- Tougher sentences for attacks on emergency workers
- 30 year baseline sentence for murdering an emergency worker
- Napthine Government building a safer Victoria
Parliament last night passed legislation to impose tougher sentences on those who commit acts of violence against emergency workers.
The new offences will apply to offenders who attack workers including police, career and volunteer firefighters, paramedics, protective services officers, SES volunteers and lifesavers as well as doctors, nurses and other staff working in hospital emergency departments.
Attorney-General Robert Clark said the passage of the Sentencing Amendment (Emergency Workers) Bill would send a very strong message that those who attack emergency workers can expect to go to jail for a long time.
The law establishes statutory minimum sentences of three years in prison for those who intentionally inflict serious injuries on emergency workers and two years for those who recklessly inflict serious injuries.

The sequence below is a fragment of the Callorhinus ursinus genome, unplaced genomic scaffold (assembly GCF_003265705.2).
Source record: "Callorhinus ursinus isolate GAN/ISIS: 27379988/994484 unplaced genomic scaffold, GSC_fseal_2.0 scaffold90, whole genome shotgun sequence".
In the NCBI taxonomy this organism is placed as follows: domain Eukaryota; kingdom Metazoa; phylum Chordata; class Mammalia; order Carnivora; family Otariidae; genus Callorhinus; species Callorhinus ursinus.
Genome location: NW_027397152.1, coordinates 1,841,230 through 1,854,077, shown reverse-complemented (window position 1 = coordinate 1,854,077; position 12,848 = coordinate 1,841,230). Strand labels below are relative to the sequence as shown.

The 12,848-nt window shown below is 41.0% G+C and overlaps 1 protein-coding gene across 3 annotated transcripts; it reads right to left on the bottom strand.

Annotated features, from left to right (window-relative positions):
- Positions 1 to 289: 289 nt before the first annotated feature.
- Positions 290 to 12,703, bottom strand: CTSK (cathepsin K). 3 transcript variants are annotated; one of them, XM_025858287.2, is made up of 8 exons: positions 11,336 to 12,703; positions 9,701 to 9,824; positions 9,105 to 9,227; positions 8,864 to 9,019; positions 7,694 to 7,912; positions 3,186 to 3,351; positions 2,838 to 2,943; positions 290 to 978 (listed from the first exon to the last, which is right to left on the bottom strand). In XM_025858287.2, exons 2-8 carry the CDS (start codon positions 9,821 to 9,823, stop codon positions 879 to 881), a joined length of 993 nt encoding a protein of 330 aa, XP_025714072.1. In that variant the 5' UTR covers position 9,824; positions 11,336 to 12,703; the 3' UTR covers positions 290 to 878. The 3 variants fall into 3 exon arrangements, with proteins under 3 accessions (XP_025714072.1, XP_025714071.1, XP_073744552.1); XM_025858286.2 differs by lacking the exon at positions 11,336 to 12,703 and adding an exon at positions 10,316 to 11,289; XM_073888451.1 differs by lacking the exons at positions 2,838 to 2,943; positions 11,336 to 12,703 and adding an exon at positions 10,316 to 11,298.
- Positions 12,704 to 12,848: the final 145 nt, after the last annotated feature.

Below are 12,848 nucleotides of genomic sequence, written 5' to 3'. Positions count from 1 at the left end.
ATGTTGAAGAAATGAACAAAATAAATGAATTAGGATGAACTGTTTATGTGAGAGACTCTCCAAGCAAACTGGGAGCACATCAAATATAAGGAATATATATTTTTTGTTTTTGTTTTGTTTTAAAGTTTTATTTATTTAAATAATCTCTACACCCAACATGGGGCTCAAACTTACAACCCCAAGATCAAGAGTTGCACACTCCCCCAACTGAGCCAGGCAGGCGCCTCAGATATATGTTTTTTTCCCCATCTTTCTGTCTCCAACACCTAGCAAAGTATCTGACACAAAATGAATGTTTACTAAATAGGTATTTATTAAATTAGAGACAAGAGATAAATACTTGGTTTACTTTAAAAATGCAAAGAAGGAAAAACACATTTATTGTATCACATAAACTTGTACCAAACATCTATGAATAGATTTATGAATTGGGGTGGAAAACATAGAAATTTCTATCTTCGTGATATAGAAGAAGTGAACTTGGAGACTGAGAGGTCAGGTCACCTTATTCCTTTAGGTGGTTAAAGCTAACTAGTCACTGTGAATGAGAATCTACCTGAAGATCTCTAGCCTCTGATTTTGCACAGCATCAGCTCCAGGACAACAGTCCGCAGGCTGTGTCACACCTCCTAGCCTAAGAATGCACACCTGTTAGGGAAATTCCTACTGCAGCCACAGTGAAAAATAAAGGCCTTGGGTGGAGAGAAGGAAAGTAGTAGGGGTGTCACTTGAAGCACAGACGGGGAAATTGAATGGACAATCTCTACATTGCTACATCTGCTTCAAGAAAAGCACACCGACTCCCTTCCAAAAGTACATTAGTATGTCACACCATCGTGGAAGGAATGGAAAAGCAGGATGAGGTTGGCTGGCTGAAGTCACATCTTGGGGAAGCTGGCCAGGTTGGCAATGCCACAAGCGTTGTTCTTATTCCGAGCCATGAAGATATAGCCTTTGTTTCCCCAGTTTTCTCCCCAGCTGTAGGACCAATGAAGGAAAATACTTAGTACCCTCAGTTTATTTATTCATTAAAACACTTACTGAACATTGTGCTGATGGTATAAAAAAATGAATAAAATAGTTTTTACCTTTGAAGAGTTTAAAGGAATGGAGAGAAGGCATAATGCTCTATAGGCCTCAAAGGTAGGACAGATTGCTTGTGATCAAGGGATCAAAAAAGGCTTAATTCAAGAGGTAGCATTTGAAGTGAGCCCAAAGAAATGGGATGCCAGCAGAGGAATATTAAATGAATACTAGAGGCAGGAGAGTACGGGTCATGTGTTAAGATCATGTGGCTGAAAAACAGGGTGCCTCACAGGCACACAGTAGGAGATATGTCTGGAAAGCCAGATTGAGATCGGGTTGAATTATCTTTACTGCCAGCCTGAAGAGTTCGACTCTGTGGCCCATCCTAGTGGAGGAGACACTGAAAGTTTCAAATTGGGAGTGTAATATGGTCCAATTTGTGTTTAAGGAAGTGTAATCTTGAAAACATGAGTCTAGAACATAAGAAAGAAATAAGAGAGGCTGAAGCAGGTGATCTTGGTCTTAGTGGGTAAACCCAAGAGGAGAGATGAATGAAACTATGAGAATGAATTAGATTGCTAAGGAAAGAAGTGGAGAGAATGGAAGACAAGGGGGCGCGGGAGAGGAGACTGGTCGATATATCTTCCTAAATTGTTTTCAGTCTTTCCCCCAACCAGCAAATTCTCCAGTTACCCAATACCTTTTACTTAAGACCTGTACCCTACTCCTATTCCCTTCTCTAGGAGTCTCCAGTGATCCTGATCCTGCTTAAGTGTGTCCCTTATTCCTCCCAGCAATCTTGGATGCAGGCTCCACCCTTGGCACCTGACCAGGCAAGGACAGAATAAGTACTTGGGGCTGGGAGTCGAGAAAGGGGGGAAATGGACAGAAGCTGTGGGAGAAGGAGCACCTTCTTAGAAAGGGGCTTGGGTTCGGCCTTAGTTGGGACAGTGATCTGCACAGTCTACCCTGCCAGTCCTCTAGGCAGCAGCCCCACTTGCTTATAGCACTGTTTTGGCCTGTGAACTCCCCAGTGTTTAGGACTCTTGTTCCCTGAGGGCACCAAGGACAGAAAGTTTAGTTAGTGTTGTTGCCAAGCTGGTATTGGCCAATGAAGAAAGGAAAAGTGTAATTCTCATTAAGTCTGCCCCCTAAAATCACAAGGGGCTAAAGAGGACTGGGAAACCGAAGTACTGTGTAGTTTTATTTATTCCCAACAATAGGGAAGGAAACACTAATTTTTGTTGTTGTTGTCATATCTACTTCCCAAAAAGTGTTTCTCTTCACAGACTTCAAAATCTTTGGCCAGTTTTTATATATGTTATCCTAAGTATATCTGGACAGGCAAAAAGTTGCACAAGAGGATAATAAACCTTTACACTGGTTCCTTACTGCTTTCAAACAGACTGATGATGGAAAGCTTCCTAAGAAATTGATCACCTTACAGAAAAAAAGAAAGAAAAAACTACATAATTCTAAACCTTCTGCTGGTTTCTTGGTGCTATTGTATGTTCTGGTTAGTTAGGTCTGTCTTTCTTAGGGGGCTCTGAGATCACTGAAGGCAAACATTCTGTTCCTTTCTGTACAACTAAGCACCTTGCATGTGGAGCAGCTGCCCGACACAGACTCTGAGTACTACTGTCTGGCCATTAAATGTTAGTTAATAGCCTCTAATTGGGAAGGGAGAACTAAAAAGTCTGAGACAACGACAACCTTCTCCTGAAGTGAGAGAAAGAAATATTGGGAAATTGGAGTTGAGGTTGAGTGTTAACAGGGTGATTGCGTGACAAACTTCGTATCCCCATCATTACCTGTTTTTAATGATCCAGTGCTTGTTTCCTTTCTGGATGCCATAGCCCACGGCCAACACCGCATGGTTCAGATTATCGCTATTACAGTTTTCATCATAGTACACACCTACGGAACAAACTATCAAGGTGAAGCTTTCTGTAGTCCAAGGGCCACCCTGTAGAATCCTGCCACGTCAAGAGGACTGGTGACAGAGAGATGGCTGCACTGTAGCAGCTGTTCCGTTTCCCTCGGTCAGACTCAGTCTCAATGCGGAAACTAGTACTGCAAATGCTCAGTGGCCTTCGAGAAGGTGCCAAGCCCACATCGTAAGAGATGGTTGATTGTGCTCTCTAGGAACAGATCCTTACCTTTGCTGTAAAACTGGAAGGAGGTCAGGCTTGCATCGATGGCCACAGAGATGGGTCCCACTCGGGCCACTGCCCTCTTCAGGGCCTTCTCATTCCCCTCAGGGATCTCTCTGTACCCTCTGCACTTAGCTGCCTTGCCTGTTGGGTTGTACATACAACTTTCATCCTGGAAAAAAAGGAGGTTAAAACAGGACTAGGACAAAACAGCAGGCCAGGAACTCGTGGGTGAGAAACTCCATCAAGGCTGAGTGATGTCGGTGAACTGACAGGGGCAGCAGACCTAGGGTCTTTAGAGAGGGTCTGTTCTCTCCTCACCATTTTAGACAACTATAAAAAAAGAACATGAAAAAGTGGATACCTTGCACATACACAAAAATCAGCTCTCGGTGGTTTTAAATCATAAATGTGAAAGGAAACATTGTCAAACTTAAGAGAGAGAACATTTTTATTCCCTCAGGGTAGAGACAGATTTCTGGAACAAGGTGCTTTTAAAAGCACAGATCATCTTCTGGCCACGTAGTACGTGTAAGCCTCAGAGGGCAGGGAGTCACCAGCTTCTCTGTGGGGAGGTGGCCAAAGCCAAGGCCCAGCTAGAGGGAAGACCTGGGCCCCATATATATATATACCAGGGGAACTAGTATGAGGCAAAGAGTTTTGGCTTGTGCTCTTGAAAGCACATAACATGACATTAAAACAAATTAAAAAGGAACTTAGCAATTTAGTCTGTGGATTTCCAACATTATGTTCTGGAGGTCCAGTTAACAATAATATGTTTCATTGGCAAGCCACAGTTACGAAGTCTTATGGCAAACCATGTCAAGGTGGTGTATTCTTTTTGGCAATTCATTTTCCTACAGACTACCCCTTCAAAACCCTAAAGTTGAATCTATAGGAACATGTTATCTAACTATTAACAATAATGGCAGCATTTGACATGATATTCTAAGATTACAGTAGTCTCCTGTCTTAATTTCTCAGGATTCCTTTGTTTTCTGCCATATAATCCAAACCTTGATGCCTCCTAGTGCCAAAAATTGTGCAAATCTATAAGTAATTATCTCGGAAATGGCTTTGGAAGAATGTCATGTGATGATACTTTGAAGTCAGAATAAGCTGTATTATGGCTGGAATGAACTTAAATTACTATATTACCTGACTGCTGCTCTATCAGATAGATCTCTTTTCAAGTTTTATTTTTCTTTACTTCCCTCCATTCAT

Offenders who cause serious injury to emergency workers in circumstances of gross violence will spend at least five years in prison. Attacks causing other injuries will incur at least six months in jail.
An offender found guilty of murdering an emergency worker while on duty will face a baseline prison sentence of 30 years.
However, the Greens opposed the legislation, claiming current sentencing laws were adequate.
“The Greens have simply failed to grasp the importance of sending a strong message to anyone thinking of lashing out against emergency workers that they had better think again,” Mr Clark said.
“Victoria is fortunate to have many dedicated police officers, front line medical personnel and other emergency workers who devote their careers or hours of unpaid voluntary time to helping others.
“When police and emergency workers put themselves on the line to help others, they deserve the community’s protection and support, and that’s what this law will help provide. It’s regrettable that the Greens have not been prepared to give our police and emergency workers the support they need and deserve.”